The tool consists of a front end excel interface which calls MAGNET (Infolyticas FE package). The user inputs are

the following:

1. A location on the disk that specifies a set of DXFs to be analyzed.

2. The base design parameters around which their values are going to be varied

Figure 9 shows the basic interaction between the various tools that are used to perform an optimum search.

Infolytica

MAGNET

EXCEL

Interface

AUTOCAD

DXF generator

The process the tool follows is explained below with reference to the figure 9 above

1. The EXCEL interface provides base data to the AUTOCAD module.

2. A DXF file or a set of DXF files are generated by the AUTOCAD program. Each of the DXFs corresponds

to a change in a main effect parameter like magnet arc length magnet thickness stator slot dimensions etc.

3. The path where the DXFs are populated is used by the EXCEL script. The EXCEL script then calls

MAGNET to build a FE model of the motor for each of these DXFs. The FE solver can be used to solve

one of the many options available in the tool front end interface. These include Back EMF calculation,

Transient 2D simulation with motion etc.

4. MAGNET return all simulation data back to EXCEL where the post processing is done and the torques, the

efficiencies and other performance parameters for each of the DXFs are populated and compared for an

increasing trend.

With the tool being able to draw and analyze several geometries sequentially, this allows one to not only compare

the performance of the various new motors but also to program the tool to let an optimizer like a Genetic solver to

monitor the progress of the design and suggest changes in the base design to lead the motor to its final optimum

design. Two of the most important parameters that affect the efficiency of the machine namely LM and are used to

determine the change in efficiency due to their respective changes. It can be concluded from figure 10 that increase

in the magnet length increase the efficiency due to more airgap flux density due to magnet and hence lesser current

require in the stator. Also it can be seen that specific combinations of magnet length and angle have better

efficiencies and this analysis allows picking out the most optimum of the designs among the design space.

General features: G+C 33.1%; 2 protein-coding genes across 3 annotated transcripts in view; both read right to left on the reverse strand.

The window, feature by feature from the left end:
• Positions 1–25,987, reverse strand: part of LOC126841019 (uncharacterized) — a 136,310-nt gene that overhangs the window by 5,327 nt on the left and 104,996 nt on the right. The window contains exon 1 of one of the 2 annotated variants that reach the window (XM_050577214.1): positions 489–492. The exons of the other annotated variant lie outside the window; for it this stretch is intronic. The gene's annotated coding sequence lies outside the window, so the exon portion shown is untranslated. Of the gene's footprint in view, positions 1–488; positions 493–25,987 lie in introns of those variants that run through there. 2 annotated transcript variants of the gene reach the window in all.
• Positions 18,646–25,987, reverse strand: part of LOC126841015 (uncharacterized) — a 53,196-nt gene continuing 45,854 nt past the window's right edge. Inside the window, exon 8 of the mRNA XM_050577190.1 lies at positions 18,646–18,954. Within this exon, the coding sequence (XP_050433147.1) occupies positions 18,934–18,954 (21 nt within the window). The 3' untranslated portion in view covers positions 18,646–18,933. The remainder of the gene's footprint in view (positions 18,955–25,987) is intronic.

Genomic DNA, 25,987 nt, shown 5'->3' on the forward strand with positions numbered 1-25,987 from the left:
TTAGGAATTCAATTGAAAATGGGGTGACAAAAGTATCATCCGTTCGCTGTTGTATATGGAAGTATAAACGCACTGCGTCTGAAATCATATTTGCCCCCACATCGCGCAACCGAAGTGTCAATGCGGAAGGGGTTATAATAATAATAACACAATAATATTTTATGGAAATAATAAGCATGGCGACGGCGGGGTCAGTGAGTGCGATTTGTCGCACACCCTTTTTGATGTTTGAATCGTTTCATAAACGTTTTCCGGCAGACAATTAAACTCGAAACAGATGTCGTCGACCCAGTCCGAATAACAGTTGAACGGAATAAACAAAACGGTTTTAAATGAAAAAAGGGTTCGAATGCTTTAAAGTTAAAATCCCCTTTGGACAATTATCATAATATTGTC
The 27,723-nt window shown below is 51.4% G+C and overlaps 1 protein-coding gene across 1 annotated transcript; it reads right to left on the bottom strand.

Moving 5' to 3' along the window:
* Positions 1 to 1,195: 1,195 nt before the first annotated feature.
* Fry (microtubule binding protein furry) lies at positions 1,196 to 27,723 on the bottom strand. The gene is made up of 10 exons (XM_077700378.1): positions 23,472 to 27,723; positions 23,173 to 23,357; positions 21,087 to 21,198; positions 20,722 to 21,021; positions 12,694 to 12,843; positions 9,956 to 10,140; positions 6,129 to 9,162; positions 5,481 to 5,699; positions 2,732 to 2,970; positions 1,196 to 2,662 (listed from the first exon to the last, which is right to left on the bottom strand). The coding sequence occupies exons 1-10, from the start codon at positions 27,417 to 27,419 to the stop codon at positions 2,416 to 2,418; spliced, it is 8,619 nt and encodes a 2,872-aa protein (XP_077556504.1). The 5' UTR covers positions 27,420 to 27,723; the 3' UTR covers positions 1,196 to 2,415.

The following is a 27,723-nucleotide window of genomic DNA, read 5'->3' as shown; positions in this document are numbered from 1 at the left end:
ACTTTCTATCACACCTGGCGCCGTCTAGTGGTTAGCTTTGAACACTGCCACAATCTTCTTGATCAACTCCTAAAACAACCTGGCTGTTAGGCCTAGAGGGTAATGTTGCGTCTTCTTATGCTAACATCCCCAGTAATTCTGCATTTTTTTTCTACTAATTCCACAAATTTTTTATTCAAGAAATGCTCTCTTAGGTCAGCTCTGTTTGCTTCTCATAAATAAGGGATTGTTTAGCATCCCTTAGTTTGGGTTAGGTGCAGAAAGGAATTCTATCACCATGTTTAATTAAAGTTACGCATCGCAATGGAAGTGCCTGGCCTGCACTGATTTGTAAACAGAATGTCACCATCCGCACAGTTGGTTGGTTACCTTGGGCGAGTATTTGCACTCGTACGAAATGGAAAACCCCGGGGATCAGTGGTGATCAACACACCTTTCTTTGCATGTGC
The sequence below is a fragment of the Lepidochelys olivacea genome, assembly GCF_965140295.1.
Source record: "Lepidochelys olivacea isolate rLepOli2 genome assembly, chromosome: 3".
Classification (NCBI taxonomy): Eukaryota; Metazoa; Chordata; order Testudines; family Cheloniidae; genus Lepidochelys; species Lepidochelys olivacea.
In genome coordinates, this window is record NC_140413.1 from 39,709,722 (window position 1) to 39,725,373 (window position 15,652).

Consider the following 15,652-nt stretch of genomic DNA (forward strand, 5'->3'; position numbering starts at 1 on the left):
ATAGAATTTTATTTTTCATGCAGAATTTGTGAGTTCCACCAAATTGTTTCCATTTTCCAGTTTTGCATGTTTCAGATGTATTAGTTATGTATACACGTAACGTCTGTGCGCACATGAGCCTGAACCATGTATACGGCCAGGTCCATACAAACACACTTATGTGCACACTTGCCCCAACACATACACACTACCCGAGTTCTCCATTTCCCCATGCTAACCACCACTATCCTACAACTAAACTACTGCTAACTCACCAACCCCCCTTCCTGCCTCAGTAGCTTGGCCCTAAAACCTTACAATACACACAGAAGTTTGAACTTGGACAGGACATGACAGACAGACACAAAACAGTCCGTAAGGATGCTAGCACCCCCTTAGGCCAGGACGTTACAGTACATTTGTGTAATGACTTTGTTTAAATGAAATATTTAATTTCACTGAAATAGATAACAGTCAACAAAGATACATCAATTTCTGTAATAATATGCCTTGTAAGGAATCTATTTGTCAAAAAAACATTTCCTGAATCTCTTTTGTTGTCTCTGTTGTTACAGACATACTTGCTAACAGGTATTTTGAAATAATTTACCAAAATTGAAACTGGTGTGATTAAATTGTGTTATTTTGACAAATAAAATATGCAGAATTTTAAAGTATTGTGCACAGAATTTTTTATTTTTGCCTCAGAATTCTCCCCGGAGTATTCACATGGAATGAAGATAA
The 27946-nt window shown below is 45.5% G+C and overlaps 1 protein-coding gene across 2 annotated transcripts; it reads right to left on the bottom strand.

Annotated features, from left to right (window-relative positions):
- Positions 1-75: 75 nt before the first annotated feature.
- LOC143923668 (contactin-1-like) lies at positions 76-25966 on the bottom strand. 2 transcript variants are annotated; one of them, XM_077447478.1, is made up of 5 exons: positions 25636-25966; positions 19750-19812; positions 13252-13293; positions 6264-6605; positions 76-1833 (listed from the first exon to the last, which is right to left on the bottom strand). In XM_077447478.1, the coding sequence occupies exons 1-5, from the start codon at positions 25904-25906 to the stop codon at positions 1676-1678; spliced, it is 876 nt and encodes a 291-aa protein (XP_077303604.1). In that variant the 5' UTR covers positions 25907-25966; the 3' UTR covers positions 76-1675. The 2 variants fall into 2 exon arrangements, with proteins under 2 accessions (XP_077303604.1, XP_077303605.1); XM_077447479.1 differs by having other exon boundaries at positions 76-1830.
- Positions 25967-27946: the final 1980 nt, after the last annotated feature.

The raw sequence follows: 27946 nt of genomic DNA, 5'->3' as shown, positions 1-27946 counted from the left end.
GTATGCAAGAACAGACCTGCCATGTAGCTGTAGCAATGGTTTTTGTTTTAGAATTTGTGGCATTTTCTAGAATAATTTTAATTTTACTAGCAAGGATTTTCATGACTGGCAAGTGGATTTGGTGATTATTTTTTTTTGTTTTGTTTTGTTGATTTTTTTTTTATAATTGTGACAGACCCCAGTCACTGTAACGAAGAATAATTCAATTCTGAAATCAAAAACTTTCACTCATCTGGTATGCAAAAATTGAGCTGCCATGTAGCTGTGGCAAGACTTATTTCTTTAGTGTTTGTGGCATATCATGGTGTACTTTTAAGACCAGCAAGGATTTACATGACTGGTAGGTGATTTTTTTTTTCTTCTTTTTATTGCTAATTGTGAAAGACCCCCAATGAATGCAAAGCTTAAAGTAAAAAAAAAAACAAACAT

1 340, Page 9

Figure 10: Efficiency variation with only LM and with both LM and

The left curve in figure 10 shows a variation of efficiency as calculated by the FE tool when the length of the

magnet LM is varied. The right most curve shows the efficiency variation when all combinations of both LM and

are varied.

6.1 Non Idealized Dynamic Modeling

Traditional PM BLDC motor models utilize an ideal trapezoidal waveform to represent the back EMF of the PM

BLDC. The waveform of an ideal per-unitized three phase back EMF waveform is shown in the left curve of figure

11

Figure 11: Ideal per-unit three phase back EMF waveform & FE calculated three phase back EMF waveform

However this may not be the case as such an assumption neglects all the slotting effects of the stator that reflect in

the wave shape of the back EMF. A typical example of back EMF calculated from FE is shown in the right curve of

figure 11. It is the flat portion of the back EMF that actually is responsible for the production of the torque and any

imbalances in the three phases and effects of slotting on the back EMF will cause a difference in torque and power

production. These effects are not captured in the ideal back EMF waveform. These effects are implemented in the

MATLAB/SIMULINK model of the PM BLDC motor by coding the above back EMF waveform as a lookup table

whose output is a generated voltage which is a function of speed. This is beneficial in two ways. The first reason one

would want to use this is to reduce the time the FE analysis takes for performing the transient with motion

simulations. Secondly the effects of slotting and the harmonics introduced in the Back EMF as a result of these

effects and its impact on the closed loop control (sensorless speed estimation) can be understood during the

controller design phase. The effects of the non-ideal nature of the back EMF is illustrated in the figure 12. It can be

seen that the speed response has significant ripple. Shown is the steady start-up response. The current waveforms are

also distorted in the case where the non-ideal back EMF waveforms are used. This is shown in the figure 12 current

waveform. They are not exactly in phase due to the speed changing at different rates. The response is that of an open

loop control. The PM BLDC used has the following specifications as shown in Table 3.

1 340, Page 10

Figure 12: Speed and current response of typical PM BLDC motor with ideal and non-ideal back EMF

Table 3: PM BLDC Motor specifications

Stator Resistance per Phase

0.3073

Ohm

1.6408

0.7596

mH

Rotor Inertia

Number of Poles

9.60E-05

4

DC Bus voltage

120

0.0764

mH

kg/m2

Numbers

V

V/(rads-1)

7. CONCLUSIONS

A three phase PM BLDC has been designed with estimated efficiency of at least 10% greater than an equally rated

single phase induction motor for compressor applications. An optimized design of the machine has been selected as

a final design. The PM BLDC motor characteristics showed its potential to impact EER positively over a wider

range of speed than an induction motor of same rating. This is inherently due to almost zero losses in the rotor side

of the PM machine. A novel FE analysis tool for accurate optimization of several PM BLDC topologies has been

developed and discussed. A novel method of creating a dynamic motor model for the purpose of control algorithm

development has also been discussed.

REFERENCES